India will intensify its engagement at the United Nations to move the long-pending Security Council reform process forward as the UNSC’s current structure no longer reflects the geopolitical realities of the 21st century, according to the country’s envoy at the world body.
India has been at the forefront of efforts at the United Nations to push for urgent long-pending reform of the Security Council, emphasizing that it rightly deserves a place at the UN high table as a permanent member.
India’s Permanent Representative to the UN Ambassador T S Tirumurti told PTI: We are of the view that Council’s membership no longer reflects the geopolitical realities of the 21st century and needs urgent reform. This is one of our five priorities we have set out .
His remarks came after India on Wednesday overwhelmingly won the election to the Security Council for a non-permanent seat.
While the Security Council needs reform, the Council itself is not initially the forum for discussing it, Tirumurti said, adding that as per the 2008 General Assembly resolution, the Security Council reforms will be discussed by the member states at the Intergovernmental Negotiation (IGN) process in an informal plenary of the General Assembly.
The General Assembly has renewed the mandate of the IGN annually, and it remains the principal vehicle for Council reform discussions today, he said.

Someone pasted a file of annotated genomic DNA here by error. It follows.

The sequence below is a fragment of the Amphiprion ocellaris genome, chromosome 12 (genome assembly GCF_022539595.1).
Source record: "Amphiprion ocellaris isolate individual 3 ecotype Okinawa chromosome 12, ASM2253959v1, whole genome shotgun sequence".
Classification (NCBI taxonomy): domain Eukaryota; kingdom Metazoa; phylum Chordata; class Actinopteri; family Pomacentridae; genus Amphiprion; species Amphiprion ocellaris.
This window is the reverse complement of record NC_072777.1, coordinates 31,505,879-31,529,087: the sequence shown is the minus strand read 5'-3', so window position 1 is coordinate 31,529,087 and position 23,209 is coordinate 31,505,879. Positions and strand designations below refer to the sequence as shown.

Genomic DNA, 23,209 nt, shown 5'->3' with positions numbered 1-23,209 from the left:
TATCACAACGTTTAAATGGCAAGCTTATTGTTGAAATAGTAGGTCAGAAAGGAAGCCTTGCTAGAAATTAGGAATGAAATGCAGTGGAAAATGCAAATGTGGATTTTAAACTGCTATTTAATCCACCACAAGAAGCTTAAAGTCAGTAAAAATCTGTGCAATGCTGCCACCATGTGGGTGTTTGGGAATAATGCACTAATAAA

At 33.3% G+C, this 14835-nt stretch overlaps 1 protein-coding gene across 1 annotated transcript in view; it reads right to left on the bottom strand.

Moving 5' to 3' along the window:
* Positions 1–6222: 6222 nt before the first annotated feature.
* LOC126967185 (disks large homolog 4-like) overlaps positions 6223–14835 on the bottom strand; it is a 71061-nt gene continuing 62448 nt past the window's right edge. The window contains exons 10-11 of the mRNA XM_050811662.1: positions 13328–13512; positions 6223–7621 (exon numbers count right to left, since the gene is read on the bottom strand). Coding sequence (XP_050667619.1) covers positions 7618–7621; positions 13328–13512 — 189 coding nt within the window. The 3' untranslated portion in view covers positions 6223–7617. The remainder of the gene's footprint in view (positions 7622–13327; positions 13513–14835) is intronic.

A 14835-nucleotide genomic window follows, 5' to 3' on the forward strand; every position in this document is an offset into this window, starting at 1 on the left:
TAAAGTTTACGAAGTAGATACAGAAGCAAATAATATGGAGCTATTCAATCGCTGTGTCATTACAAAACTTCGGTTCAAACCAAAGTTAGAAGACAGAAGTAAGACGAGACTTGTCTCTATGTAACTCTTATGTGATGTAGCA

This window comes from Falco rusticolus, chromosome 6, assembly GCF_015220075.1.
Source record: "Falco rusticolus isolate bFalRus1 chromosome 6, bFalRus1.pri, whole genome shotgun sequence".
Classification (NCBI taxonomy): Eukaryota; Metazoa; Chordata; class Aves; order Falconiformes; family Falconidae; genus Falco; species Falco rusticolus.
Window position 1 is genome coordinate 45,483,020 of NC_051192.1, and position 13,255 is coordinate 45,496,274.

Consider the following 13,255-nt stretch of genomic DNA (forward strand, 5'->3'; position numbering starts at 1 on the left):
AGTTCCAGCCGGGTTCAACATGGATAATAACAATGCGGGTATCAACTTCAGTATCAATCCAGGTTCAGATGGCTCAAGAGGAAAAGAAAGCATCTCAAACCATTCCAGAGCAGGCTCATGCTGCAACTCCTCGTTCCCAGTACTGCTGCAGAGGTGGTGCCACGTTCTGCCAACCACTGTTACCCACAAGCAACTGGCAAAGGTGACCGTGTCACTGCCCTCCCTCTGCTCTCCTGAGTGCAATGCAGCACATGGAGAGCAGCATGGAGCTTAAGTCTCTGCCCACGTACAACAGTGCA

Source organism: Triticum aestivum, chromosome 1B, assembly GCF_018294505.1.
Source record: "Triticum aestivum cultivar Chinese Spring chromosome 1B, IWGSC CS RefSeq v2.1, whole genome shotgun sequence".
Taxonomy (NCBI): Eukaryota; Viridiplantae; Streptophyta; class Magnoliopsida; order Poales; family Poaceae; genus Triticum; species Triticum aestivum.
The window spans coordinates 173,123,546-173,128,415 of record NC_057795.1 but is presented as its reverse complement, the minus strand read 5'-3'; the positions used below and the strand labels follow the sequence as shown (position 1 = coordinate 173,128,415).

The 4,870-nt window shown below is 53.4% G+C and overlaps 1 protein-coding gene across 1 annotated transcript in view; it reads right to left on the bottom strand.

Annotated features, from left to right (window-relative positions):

Noting that it has been 11 years since the first round of the IGN was held on February 19, 2009, he said this is “clearly a very unsatisfactory situation.”
We will intensify our engagement with all reform-minded member states and groups such as the G4 bloc of Brazil, Germany, India and Japan, the Africa group, L.69 group of developing countries, the African Union Committee of 10 (C10) and “explore ways and means of taking the discussions forward in the IGN.”
India, the endorsed candidate from the Asia-Pacific States grouping, garnered 184 votes out of the total 192 polled in the Security Council elections on Wednesday in the UN General Assembly.
Along with India, Norway, Ireland and Mexico will join the Security Council as the non-permanent members for a two-year term beginning January 1, 2021.
This is the eighth time that India will sit at the Council’s horseshoe-shaped table. Previously, India was elected for the years 1950-1951, 1967-1968, 1972-1973, 1977-1978, 1984-1985, 1991-1992 and most recently in 2011-2012.
In 2021, India, Norway, Ireland and Mexico will sit in the most powerful UN organ along with the five permanent members — China, France, Russia, the UK and the US as well as non-permanent members Estonia, Niger, Saint Vincent and the Grenadines, Tunisia and Vietnam.
The two-year terms of Belgium, Dominican Republic, Germany, Indonesia and South Africa are ending this year.
Tirumurti said last week that as the UN commemorates its 75th anniversary this year, it is clear to us that United Nations and indeed multilateralism itself need to change to reflect the contemporary realities to enable them to remain effective and credible.
The Indian envoy referred to Prime Minister Narendra Modi’s call for a reformed multilateralism and the reform of multilateral system as essential to ensure that the international system is inclusive and caters to the requirements of all countries, which will, in turn, facilitate a stronger action.
We also believe that the current crisis that we face, especially in the context of COVID-19, provides the seed for new opportunities, Tirumurti had said.